I'm not a prepper but....

by Liz Beavis

A “prepper” is someone who is preparing for some unknown, but catastrophic eventuality, variously known as “a zombie apocalypse” or TEOTWAWKI (the end of the world as we know it). Some preppers are more specifically preparing for such things as the collapse of world financial systems, peak oil and/or a coronial mass ejection. Whatever the reason, the idea is the same, to be prepared to live self-sufficiently, to be able to provide for the needs of oneself and family without assistance from the outside world for an indefinite amount of time, without warning.


eight acres: a few things that I do that are like prepping but I'm not taking it that seriously....
this is my "overflow pantry" in the spare room, its mostly dried good bought in bulk


Setting up systems

This means setting up systems to provide food, water, shelter, and often defense, in case of any of the above catastrophes. Pete and I are not preppers as such. We are not preparing for anything in particular, with no real urgency, but we do get a sense of comfort from knowing that we are in control of our food and water supply. Even in minor disasters such as the flooding we have experienced, it has been very reassuring to know that we can survive isolation from local towns, from shops and even the grid electricity supply. Although we’ve only been tested for a few days at the most, I am certain we would be fine for weeks. And I suppose this is how some people react to all the doom and gloom in the media these days, if you can’t control what’s going to happen, you can at least feel prepared….. for something.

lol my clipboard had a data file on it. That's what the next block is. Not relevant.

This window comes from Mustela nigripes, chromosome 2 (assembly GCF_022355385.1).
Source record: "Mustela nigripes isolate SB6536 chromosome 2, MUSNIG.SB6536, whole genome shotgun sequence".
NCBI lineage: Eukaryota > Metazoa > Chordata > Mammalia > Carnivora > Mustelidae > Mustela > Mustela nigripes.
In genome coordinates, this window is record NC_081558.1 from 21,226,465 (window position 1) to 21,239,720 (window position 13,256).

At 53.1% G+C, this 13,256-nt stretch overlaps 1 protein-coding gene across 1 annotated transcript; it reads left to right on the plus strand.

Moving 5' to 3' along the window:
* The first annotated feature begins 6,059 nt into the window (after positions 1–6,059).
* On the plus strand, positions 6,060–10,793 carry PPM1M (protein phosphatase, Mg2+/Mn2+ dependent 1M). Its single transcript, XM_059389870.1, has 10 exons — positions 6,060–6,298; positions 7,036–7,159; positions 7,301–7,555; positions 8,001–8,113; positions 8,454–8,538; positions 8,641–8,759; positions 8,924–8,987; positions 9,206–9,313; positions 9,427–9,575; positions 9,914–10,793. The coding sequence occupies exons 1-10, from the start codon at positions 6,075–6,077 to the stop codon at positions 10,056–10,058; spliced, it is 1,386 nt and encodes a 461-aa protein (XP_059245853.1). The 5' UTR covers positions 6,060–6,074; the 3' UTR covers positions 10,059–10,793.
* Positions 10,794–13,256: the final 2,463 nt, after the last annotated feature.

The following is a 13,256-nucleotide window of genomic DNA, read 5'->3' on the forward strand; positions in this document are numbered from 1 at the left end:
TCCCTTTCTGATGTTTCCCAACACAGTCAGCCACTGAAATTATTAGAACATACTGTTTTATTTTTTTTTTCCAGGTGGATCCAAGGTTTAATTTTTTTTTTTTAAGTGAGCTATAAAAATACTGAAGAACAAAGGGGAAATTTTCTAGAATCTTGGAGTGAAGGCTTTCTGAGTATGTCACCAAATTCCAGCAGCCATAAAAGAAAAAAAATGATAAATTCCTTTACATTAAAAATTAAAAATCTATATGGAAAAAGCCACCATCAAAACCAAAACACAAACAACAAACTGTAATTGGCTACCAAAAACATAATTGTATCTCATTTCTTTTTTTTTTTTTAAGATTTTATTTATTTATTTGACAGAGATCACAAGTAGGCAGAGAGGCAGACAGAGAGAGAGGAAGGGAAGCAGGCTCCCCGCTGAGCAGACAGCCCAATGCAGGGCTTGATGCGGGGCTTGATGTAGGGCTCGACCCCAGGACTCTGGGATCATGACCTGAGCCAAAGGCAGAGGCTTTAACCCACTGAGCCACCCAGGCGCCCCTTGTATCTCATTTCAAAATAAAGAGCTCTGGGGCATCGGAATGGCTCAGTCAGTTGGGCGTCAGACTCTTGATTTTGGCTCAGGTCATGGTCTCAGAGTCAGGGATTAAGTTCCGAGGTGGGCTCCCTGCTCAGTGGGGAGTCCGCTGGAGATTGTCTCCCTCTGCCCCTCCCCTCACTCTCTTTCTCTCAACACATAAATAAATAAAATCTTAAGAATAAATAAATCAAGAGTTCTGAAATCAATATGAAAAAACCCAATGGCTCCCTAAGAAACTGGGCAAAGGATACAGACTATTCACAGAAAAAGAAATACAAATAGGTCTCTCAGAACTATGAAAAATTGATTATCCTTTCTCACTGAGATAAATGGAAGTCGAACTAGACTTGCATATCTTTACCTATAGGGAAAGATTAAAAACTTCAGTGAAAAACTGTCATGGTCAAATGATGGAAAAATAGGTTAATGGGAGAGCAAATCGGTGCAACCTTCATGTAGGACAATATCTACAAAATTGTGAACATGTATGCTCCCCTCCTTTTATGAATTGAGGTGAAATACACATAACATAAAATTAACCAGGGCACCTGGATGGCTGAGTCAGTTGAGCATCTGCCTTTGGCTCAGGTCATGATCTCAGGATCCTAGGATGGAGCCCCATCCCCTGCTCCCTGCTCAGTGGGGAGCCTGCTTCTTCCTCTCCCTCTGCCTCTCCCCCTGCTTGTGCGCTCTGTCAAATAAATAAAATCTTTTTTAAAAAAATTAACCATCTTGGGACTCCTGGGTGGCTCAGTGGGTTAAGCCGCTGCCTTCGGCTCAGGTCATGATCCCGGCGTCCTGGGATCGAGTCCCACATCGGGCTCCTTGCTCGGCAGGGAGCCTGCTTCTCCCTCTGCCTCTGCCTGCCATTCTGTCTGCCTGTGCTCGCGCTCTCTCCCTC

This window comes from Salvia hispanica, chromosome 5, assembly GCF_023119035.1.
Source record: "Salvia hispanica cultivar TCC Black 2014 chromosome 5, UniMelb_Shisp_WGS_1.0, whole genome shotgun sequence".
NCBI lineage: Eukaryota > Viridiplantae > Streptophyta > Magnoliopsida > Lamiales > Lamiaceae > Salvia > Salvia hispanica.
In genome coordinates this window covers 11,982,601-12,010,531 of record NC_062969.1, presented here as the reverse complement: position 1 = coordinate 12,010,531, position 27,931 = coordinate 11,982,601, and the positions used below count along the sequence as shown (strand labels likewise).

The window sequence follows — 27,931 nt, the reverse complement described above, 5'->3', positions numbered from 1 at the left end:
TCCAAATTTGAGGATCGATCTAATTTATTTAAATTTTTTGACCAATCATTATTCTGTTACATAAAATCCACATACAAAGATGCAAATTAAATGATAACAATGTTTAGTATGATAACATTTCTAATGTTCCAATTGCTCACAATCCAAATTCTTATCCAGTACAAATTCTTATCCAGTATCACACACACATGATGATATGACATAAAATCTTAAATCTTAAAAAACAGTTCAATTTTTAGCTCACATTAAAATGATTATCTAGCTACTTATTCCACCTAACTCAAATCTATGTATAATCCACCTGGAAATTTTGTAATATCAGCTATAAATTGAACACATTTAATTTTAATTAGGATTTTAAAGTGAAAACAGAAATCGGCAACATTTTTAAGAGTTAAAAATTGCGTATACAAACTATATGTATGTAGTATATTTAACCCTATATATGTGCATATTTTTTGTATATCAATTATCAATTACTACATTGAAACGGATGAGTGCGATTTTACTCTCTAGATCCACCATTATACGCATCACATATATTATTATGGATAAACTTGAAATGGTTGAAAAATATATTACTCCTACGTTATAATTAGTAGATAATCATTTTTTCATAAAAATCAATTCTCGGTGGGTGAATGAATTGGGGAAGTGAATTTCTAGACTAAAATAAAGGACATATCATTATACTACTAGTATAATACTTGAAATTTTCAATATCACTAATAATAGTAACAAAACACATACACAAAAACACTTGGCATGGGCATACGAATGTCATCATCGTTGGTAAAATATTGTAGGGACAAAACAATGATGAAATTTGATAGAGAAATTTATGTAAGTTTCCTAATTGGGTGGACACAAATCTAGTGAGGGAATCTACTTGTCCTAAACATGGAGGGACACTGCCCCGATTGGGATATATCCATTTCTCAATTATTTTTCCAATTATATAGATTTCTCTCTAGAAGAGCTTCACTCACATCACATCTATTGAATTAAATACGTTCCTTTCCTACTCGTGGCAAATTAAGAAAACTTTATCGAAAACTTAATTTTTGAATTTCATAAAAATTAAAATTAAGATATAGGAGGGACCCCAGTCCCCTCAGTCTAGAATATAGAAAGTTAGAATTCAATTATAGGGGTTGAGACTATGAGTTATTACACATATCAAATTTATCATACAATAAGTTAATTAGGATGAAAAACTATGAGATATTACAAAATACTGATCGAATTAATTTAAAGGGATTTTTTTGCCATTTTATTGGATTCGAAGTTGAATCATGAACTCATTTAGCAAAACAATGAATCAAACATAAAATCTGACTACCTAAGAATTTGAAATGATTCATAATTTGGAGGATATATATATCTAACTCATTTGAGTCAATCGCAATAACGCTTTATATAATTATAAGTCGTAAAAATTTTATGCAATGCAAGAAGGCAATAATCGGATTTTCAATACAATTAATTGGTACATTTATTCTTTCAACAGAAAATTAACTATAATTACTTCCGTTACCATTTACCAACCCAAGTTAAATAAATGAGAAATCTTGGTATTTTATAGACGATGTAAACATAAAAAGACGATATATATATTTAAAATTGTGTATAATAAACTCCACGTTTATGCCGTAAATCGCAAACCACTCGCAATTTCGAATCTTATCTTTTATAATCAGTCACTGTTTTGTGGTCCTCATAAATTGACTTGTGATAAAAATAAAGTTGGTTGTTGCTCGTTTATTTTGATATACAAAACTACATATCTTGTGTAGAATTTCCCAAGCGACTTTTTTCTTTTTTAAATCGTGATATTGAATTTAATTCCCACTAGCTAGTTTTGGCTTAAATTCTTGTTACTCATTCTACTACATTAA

eight acres: a few things that I do that are like prepping but I'm not taking it that seriously....
making soap - prepared for not being able to buy soap



Being self-sufficient is also a very frugal way to live

Growing your own food and using what you grow is far cheaper than going to the supermarket, and with the time I’d waste driving around shopping all the time, I can spend some peaceful time in my garden instead. We still go to the supermarket for a few things, mainly bananas and potatoes, but we will grow them too eventually. While prepping can take the form of stockpiling dried food, I prefer to keep our food “on the hoof” as OFG says (and I like to keep some of my seeds in the soil, if I don't save them carefully and ruin the whole jar, at least some will come up next year in the garden). This is far more sustainable as we can keep producing more, as long as the animals keep breeding, rather than having a finite amount of dried food that will eventually run out.


What is a Bug Out Bag?

Preppping usually also involves some form of escape plan and “bug out” bag. This is not a bad idea considering that we are at risk of evacuation due to either bushfires or floods through most of summer (depending whether it rains or not). This should include a plan for animals that can’t travel with you (oh the thought of leaving our cows behind is too much for me!). Your bug out bag should contain various survival needs for a few days and essential documents. Some preppers even have “retreats” set up in the wild where they could go to hide in the event that SHTF (sh*t hit the fan), but I think we already live in such a retreat.

eight acres: a few things that I do that are like prepping but I'm not taking it that seriously....
first attempts at growing potatoes, the purple ones happen to grow well here!


Are you a prepper?

While we are somewhat prepared for being stuck at home, until now we hadn’t done much about being prepared to evacuate. This seems like a good idea, whether or not you consider yourself a prepper. There is a wealth of information out there, so even if you are not a serious prepper, its an opportunity to learn how to be more self-sufficient and live well for less money. And you don’t want to be one of those people that needs a food drop after only a few days in an emergency situation.

Are you a prepper?  Any good resources or ideas you'd like to suggest?

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